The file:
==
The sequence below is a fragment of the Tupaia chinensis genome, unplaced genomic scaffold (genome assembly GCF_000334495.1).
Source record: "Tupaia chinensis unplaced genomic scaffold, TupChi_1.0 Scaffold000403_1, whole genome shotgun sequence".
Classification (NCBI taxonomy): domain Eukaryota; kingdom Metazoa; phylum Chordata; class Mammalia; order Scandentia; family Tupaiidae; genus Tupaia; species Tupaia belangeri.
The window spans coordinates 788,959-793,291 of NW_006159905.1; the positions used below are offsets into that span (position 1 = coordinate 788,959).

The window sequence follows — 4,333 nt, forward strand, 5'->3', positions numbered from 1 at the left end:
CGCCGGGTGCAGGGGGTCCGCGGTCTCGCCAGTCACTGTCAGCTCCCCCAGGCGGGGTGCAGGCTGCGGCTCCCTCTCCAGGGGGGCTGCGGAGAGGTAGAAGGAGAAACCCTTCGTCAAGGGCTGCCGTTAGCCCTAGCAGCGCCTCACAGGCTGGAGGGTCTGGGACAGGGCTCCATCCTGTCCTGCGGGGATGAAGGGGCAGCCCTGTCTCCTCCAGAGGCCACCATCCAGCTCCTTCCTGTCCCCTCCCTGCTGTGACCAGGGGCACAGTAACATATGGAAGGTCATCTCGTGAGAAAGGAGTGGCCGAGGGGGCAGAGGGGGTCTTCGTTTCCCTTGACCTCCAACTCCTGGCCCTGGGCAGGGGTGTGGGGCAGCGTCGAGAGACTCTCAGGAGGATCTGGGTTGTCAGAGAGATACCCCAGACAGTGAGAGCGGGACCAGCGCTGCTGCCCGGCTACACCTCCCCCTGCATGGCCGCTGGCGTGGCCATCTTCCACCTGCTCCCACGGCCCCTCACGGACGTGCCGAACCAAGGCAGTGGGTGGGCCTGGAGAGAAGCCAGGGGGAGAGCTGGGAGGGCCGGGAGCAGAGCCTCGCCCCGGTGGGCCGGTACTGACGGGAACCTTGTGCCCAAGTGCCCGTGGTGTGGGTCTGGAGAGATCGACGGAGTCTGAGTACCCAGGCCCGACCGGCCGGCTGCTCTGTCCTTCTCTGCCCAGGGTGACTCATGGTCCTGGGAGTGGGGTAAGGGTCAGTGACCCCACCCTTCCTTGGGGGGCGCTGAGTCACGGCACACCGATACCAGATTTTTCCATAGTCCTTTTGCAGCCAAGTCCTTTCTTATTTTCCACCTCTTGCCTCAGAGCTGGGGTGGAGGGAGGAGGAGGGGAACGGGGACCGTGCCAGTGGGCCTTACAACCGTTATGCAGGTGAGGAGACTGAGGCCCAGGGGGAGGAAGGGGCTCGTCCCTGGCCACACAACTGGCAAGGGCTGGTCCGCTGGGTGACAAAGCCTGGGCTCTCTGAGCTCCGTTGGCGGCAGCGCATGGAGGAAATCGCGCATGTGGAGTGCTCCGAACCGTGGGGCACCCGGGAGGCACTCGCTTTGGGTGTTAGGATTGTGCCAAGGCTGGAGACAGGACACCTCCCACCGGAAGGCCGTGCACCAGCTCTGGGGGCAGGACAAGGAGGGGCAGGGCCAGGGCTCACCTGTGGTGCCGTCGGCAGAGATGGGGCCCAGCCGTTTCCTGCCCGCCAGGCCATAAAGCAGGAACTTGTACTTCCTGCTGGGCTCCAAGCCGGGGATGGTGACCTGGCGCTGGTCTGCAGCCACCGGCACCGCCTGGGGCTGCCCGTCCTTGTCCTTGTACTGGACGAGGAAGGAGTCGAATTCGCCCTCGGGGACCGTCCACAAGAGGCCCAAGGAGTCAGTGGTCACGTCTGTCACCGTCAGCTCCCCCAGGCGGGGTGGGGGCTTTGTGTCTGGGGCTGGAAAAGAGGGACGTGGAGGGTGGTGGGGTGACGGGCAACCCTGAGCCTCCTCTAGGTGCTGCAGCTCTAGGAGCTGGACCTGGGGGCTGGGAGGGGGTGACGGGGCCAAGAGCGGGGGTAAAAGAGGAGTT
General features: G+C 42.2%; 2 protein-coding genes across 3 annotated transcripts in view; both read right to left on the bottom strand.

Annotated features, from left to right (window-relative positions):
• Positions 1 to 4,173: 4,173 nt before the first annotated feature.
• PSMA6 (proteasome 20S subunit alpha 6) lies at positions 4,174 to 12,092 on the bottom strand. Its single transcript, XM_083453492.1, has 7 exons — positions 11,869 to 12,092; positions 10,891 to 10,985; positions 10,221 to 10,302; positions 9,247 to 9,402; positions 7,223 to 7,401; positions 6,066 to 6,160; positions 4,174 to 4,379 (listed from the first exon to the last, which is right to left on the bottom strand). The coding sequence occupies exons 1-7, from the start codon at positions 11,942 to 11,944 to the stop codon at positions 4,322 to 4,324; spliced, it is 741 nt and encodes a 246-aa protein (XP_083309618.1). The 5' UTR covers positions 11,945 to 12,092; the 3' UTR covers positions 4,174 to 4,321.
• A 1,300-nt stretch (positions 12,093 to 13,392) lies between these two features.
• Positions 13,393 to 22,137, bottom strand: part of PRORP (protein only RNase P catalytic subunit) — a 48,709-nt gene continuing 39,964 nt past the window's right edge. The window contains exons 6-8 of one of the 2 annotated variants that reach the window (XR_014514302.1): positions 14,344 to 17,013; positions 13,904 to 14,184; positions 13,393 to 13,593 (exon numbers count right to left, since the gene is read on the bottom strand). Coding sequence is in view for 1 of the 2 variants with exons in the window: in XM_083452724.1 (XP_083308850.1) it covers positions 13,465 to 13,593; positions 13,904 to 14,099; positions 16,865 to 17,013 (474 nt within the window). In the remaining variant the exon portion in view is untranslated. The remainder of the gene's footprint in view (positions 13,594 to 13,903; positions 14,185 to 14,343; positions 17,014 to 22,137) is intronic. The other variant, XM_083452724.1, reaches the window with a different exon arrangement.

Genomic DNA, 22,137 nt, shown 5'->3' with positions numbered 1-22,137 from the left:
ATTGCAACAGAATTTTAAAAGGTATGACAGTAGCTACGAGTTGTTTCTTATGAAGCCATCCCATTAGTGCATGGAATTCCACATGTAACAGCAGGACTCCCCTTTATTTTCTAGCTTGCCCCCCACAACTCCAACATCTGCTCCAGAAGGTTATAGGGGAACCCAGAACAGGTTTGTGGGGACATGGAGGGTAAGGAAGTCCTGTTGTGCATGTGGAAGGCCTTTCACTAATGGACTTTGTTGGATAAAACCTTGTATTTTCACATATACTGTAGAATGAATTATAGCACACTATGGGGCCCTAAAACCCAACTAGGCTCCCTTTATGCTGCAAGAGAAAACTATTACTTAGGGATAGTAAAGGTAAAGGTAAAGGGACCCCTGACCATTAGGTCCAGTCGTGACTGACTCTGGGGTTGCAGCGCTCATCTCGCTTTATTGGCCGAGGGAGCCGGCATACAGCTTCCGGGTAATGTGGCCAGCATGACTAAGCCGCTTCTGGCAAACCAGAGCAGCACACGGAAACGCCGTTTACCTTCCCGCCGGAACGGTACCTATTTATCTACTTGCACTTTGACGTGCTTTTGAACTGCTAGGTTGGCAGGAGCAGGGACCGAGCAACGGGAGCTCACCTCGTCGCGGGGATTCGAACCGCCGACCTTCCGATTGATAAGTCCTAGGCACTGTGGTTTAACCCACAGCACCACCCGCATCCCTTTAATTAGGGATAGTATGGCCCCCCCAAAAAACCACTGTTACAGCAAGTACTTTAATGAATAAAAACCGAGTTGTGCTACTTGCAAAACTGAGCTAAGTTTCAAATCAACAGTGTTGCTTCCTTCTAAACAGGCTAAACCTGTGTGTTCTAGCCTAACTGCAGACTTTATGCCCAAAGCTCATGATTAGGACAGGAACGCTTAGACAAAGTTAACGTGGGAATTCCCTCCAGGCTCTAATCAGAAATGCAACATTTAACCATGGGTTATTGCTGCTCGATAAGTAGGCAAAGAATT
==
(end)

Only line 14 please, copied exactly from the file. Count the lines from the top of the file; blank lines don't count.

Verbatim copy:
ATTGCAACAGAATTTTAAAAGGTATGACAGTAGCTACGAGTTGTTTCTTATGAAGCCATCCCATTAGTGCATGGAATTCCACATGTAACAGCAGGACTCCCCTTTATTTTCTAGCTTGCCCCCCACAACTCCAACATCTGCTCCAGAAGGTTATAGGGGAACCCAGAACAGGTTTGTGGGGACATGGAGGGTAAGGAAGTCCTGTTGTGCATGTGGAAGGCCTTTCACTAATGGACTTTGTTGGATAAAACCTTGTATTTTCACATATACTGTAGAATGAATTATAGCACACTATGGGGCCCTAAAACCCAACTAGGCTCCCTTTATGCTGCAAGAGAAAACTATTACTTAGGGATAGTAAAGGTAAAGGTAAAGGGACCCCTGACCATTAGGTCCAGTCGTGACTGACTCTGGGGTTGCAGCGCTCATCTCGCTTTATTGGCCGAGGGAGCCGGCATACAGCTTCCGGGTAATGTGGCCAGCATGACTAAGCCGCTTCTGGCAAACCAGAGCAGCACACGGAAACGCCGTTTACCTTCCCGCCGGAACGGTACCTATTTATCTACTTGCACTTTGACGTGCTTTTGAACTGCTAGGTTGGCAGGAGCAGGGACCGAGCAACGGGAGCTCACCTCGTCGCGGGGATTCGAACCGCCGACCTTCCGATTGATAAGTCCTAGGCACTGTGGTTTAACCCACAGCACCACCCGCATCCCTTTAATTAGGGATAGTATGGCCCCCCCAAAAAACCACTGTTACAGCAAGTACTTTAATGAATAAAAACCGAGTTGTGCTACTTGCAAAACTGAGCTAAGTTTCAAATCAACAGTGTTGCTTCCTTCTAAACAGGCTAAACCTGTGTGTTCTAGCCTAACTGCAGACTTTATGCCCAAAGCTCATGATTAGGACAGGAACGCTTAGACAAAGTTAACGTGGGAATTCCCTCCAGGCTCTAATCAGAAATGCAACATTTAACCATGGGTTATTGCTGCTCGATAAGTAGGCAAAGAATT